When a human is a baby, it has a mass of a few kilos and eats milk.
When a star is a baby, it has a mass of an octillion tons and eats sandwiches a trillion kilometers across.
Don’t believe me? Well good, because I’m being a little metaphorical. But still, this newly released Hubble image backs me up:
[This is a gallery of gorgeous images, my favorites, from the orbiting infrared observatory called the Spitzer Space Telescope. Click the thumbnail picture to get a bigger picture and more information, click the big pictures to go to my original blog posts about the pictures, and scroll through the gallery using the left and right arrows.]
A few years back, astronomers discovered that some distant galaxies were blasting out vast amounts of infrared light, but were very faint in visible light, the kind we see. They termed these objects ULIRGs ("you-lurgs"), for Ultra Luminous Infrared Galaxies. The idea is that these galaxies are forming lots of stars, but there was so much dust choking the region that all the visible light was blocked. However, infrared light can pierce through the dust, so telescopes that detect IR can see them. Due to the physics of the situation, astronomers also figured there must be two populations of these galaxies; the ones they had found, and another that was (very) slightly warmer.
I know, they don’t look like much, do they? But you have to realize what you’re seeing here: those circled blobs of light are entire galaxies, with billions of stars, and they’re a staggering 11 billion light years away.
That’s really, really far. The Universe is only 13.7 billion years old, so we’re seeing these galaxies as they were just a few billion years after the entire Universe came into being. Not only that, but the amount of infrared light these galaxies are emitting is truly terrifying: in the infrared alone, they are blasting out a solid trillion times the Sun’s entire energy output.
A trillion! 1,000,000,000,000! That’s a whole lot of energy. And it comes from a whole lot of newborn stars, because these galaxies are cranking out stars at a rate 700 times that of our own Milky Way galaxy! The view inside those galaxies must be breathtaking; imagine being surrounded by the Orion Nebula everywhere you look. Wow.
What cracks me up about this too, is how they found them. The European Space Agency is using the orbiting Herschel Infrared Observatory to take a survey of galaxies in the IR. It’s finding a lot of them; in the picture above every dot you see is an infrared source, most likely a galaxy. And that’s a small section of the sky; on the right is an image of a bigger part of the survey. You need to click it and see it full-res to get a sense of how many freaking galaxies there are out there!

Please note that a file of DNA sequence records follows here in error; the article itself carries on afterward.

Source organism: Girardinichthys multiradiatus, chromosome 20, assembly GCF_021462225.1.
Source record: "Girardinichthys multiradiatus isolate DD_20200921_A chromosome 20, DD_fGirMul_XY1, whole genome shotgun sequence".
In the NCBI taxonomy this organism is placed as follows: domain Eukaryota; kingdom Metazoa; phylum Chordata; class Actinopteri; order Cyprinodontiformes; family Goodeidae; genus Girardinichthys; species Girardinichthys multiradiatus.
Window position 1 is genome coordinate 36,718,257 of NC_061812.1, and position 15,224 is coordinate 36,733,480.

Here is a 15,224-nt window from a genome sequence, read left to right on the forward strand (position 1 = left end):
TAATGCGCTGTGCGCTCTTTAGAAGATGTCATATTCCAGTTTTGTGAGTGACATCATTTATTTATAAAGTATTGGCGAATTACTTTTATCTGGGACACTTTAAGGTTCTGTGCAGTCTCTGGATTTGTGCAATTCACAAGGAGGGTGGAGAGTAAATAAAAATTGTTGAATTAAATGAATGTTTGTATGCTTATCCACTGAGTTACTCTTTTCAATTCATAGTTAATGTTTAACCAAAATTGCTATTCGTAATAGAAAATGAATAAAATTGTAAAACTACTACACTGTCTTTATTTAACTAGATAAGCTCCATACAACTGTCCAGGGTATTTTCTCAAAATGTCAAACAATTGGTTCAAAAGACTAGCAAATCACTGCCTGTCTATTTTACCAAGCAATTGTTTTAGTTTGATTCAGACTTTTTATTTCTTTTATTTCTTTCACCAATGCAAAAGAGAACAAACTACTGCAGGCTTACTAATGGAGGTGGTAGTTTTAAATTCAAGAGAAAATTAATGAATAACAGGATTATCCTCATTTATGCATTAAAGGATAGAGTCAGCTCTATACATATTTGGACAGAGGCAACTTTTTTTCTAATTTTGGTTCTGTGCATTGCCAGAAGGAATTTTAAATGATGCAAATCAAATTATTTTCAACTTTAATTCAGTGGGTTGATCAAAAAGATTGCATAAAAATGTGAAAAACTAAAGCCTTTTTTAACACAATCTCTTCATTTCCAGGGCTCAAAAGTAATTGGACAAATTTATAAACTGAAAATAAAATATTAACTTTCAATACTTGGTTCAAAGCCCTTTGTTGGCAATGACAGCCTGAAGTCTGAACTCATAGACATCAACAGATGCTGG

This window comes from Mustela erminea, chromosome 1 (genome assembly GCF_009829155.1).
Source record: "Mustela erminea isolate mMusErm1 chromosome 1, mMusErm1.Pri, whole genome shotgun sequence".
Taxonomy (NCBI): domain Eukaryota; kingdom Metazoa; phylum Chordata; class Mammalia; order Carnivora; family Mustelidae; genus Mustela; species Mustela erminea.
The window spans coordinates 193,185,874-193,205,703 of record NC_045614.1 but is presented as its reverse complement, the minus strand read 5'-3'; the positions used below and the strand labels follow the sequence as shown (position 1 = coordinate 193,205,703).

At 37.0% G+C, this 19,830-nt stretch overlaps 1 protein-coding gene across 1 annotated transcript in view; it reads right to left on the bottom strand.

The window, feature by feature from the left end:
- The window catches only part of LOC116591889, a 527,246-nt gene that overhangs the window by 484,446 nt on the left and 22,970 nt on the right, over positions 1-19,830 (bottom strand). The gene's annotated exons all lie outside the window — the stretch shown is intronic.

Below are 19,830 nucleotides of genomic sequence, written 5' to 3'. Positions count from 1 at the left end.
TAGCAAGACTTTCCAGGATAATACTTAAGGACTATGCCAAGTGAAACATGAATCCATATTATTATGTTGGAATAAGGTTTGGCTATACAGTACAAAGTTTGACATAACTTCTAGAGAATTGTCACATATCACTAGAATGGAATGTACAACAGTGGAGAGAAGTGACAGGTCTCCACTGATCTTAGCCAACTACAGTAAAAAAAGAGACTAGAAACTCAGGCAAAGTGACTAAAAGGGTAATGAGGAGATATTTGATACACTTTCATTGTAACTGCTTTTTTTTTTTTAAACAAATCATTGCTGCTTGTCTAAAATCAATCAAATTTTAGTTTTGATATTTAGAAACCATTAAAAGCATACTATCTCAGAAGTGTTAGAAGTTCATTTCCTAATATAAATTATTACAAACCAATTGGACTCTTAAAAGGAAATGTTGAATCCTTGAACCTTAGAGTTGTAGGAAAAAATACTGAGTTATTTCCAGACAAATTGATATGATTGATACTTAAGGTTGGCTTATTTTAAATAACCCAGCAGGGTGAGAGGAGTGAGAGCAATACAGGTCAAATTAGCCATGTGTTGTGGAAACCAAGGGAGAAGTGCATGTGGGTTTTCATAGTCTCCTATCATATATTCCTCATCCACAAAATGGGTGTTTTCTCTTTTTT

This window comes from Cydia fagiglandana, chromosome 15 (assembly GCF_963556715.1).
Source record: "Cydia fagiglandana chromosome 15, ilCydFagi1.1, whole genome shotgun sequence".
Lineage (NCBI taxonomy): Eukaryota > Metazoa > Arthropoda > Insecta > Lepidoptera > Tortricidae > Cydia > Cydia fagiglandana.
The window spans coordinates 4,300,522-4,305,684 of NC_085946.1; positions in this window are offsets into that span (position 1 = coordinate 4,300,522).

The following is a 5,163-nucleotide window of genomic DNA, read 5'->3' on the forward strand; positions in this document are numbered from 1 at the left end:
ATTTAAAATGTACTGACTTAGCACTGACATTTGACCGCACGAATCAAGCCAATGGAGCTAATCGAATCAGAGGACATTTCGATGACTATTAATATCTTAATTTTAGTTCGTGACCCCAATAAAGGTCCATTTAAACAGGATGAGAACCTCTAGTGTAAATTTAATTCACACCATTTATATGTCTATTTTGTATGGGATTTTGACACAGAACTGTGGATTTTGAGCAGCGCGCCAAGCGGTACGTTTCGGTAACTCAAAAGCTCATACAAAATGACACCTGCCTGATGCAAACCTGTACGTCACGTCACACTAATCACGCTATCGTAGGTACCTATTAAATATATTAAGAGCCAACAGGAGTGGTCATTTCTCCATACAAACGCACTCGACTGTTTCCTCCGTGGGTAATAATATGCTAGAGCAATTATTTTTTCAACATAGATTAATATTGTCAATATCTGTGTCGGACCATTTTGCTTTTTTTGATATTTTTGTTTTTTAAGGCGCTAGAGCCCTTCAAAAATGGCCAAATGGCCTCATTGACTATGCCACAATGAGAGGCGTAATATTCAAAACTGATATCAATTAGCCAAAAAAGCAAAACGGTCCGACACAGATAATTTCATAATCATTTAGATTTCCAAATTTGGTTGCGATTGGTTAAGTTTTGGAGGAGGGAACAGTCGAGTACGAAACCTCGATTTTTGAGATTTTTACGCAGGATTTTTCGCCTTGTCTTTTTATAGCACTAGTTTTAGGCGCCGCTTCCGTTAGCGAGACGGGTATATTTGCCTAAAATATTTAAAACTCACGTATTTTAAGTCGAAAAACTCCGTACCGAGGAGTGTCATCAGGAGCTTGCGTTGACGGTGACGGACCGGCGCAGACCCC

As far as astronomical discoveries go, this is another in a long series of steps needed to understand the Universe. I know that in your daily life this may not affect you much; you have other things on your mind, daily stresses and such. But you know what? While I go about my everyday business, in my mind I’m occupied by all the mundane and gross worries of life just like you are, just like everyone else is. But somewhere back there, in some part of my brain, there is knowledge that sits there… and every now and again, it makes itself known.
We can see galaxies a hundred billion trillion kilometers away! We know that stars are being born there, stars like the Sun, and they’re being born every day! If you were there, the sky would be a riot of red and green gas strewn in sheets and ribbons and shock waves and festooned with brilliant jewel-like stars everywhere you looked!
Those wonders are out there, and they’re real. That makes my life better, just knowing that.
Image credit: ESA/SPIRE/HerMES
Astronomers using the UK’s Infrared Telescope (UKIRT) have made an important discovery: massive stars form much like lower mass stars do.
That doesn’t seem surprising, does it? Ah, but it is. It turns out that massive stars are different than the hoi polloi like the Sun, and it’s a bit puzzling that they can form at all!
As I’ve written many times before, stars form from clouds of gas and dust. A cloud can be huge, light years across, its massive gravity balanced by internal heat. But collisions between clouds or nearby exploding stars can disturb that equilibrium, compressing the cloud. Random eddies and whorls in the cloud can be accelerated, amplified by the collapse, giving the entire complex an overall rotation. Random collisions between pockets of matter inside the cloud slowly rob them of energy, causing them to move inward, falling toward the cloud’s equator. What was once a giant amorphous mass is now a relatively rapidly spinning disk of material.
Deep inside the Milky Way’s companion galaxy called the Large Magellanic Cloud lies a vast complex of stars, gas, and dust. From our vantage point, 170,000 light years away, we see it as a softly-glowing pinkish brain-shaped cloud studded with stars — a description that grossly underdescribes the tremendous beauty of the newly-released Hubble view of it:
Oh, my. Click it to get a bigger version, or go here to get a 26 Mb 4000×4000 pixel version.
What a staggeringly lovely image! And so much to see. More than you’d expect… but that’s part of a surprise I’ll have for you at the end of this post. Bear with me, it’s worth it.